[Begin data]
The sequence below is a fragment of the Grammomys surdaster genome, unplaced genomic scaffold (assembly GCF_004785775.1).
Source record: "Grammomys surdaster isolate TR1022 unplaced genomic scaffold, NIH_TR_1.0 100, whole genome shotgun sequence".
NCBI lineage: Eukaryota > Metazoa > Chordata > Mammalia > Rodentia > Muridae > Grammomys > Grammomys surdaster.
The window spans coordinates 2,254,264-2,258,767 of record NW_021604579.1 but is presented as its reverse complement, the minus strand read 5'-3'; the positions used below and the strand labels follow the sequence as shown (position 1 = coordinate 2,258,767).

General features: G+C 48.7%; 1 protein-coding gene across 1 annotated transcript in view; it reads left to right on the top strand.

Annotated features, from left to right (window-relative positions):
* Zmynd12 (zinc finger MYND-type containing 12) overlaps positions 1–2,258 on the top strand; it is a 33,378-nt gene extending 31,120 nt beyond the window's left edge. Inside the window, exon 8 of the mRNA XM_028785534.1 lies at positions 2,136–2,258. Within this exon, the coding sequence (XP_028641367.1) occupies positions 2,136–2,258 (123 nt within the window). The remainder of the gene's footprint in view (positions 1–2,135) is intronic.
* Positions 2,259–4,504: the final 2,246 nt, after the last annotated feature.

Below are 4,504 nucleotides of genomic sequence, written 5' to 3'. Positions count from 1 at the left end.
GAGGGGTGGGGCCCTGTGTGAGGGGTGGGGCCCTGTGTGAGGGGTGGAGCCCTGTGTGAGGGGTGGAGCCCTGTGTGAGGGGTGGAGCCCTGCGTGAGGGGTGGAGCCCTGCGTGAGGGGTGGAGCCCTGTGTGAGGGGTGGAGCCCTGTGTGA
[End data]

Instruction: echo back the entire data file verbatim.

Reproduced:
The sequence below is a fragment of the Grammomys surdaster genome, unplaced genomic scaffold (assembly GCF_004785775.1).
Source record: "Grammomys surdaster isolate TR1022 unplaced genomic scaffold, NIH_TR_1.0 100, whole genome shotgun sequence".
NCBI lineage: Eukaryota > Metazoa > Chordata > Mammalia > Rodentia > Muridae > Grammomys > Grammomys surdaster.
The window spans coordinates 2,254,264-2,258,767 of record NW_021604579.1 but is presented as its reverse complement, the minus strand read 5'-3'; the positions used below and the strand labels follow the sequence as shown (position 1 = coordinate 2,258,767).

General features: G+C 48.7%; 1 protein-coding gene across 1 annotated transcript in view; it reads left to right on the top strand.

Annotated features, from left to right (window-relative positions):
* Zmynd12 (zinc finger MYND-type containing 12) overlaps positions 1–2,258 on the top strand; it is a 33,378-nt gene extending 31,120 nt beyond the window's left edge. Inside the window, exon 8 of the mRNA XM_028785534.1 lies at positions 2,136–2,258. Within this exon, the coding sequence (XP_028641367.1) occupies positions 2,136–2,258 (123 nt within the window). The remainder of the gene's footprint in view (positions 1–2,135) is intronic.
* Positions 2,259–4,504: the final 2,246 nt, after the last annotated feature.

Below are 4,504 nucleotides of genomic sequence, written 5' to 3'. Positions count from 1 at the left end.
GAGGGGTGGGGCCCTGTGTGAGGGGTGGGGCCCTGTGTGAGGGGTGGAGCCCTGTGTGAGGGGTGGAGCCCTGTGTGAGGGGTGGAGCCCTGCGTGAGGGGTGGAGCCCTGCGTGAGGGGTGGAGCCCTGTGTGAGGGGTGGAGCCCTGTGTGA